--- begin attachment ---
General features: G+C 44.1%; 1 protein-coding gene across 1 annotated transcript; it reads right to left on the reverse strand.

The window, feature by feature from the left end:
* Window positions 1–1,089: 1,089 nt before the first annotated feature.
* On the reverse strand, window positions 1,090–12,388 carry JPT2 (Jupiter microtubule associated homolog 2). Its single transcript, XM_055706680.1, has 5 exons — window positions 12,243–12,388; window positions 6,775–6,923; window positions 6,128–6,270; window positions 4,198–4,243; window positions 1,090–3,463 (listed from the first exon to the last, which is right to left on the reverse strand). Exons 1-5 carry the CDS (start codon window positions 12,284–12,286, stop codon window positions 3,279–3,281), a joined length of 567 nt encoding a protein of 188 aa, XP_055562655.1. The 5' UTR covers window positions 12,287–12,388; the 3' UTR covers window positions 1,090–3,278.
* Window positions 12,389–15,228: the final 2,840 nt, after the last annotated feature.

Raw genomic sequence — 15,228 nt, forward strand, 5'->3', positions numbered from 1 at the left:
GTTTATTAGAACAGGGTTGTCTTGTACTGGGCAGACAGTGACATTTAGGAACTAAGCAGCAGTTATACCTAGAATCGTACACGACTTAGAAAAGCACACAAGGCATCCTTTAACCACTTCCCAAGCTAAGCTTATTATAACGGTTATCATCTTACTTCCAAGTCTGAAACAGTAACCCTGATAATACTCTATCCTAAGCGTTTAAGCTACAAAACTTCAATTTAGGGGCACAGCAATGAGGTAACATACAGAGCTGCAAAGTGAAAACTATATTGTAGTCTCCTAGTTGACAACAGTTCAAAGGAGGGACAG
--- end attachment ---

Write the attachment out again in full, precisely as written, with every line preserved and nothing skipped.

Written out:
General features: G+C 44.1%; 1 protein-coding gene across 1 annotated transcript; it reads right to left on the reverse strand.

The window, feature by feature from the left end:
* Window positions 1–1,089: 1,089 nt before the first annotated feature.
* On the reverse strand, window positions 1,090–12,388 carry JPT2 (Jupiter microtubule associated homolog 2). Its single transcript, XM_055706680.1, has 5 exons — window positions 12,243–12,388; window positions 6,775–6,923; window positions 6,128–6,270; window positions 4,198–4,243; window positions 1,090–3,463 (listed from the first exon to the last, which is right to left on the reverse strand). Exons 1-5 carry the CDS (start codon window positions 12,284–12,286, stop codon window positions 3,279–3,281), a joined length of 567 nt encoding a protein of 188 aa, XP_055562655.1. The 5' UTR covers window positions 12,287–12,388; the 3' UTR covers window positions 1,090–3,278.
* Window positions 12,389–15,228: the final 2,840 nt, after the last annotated feature.

Raw genomic sequence — 15,228 nt, forward strand, 5'->3', positions numbered from 1 at the left:
GTTTATTAGAACAGGGTTGTCTTGTACTGGGCAGACAGTGACATTTAGGAACTAAGCAGCAGTTATACCTAGAATCGTACACGACTTAGAAAAGCACACAAGGCATCCTTTAACCACTTCCCAAGCTAAGCTTATTATAACGGTTATCATCTTACTTCCAAGTCTGAAACAGTAACCCTGATAATACTCTATCCTAAGCGTTTAAGCTACAAAACTTCAATTTAGGGGCACAGCAATGAGGTAACATACAGAGCTGCAAAGTGAAAACTATATTGTAGTCTCCTAGTTGACAACAGTTCAAAGGAGGGACAG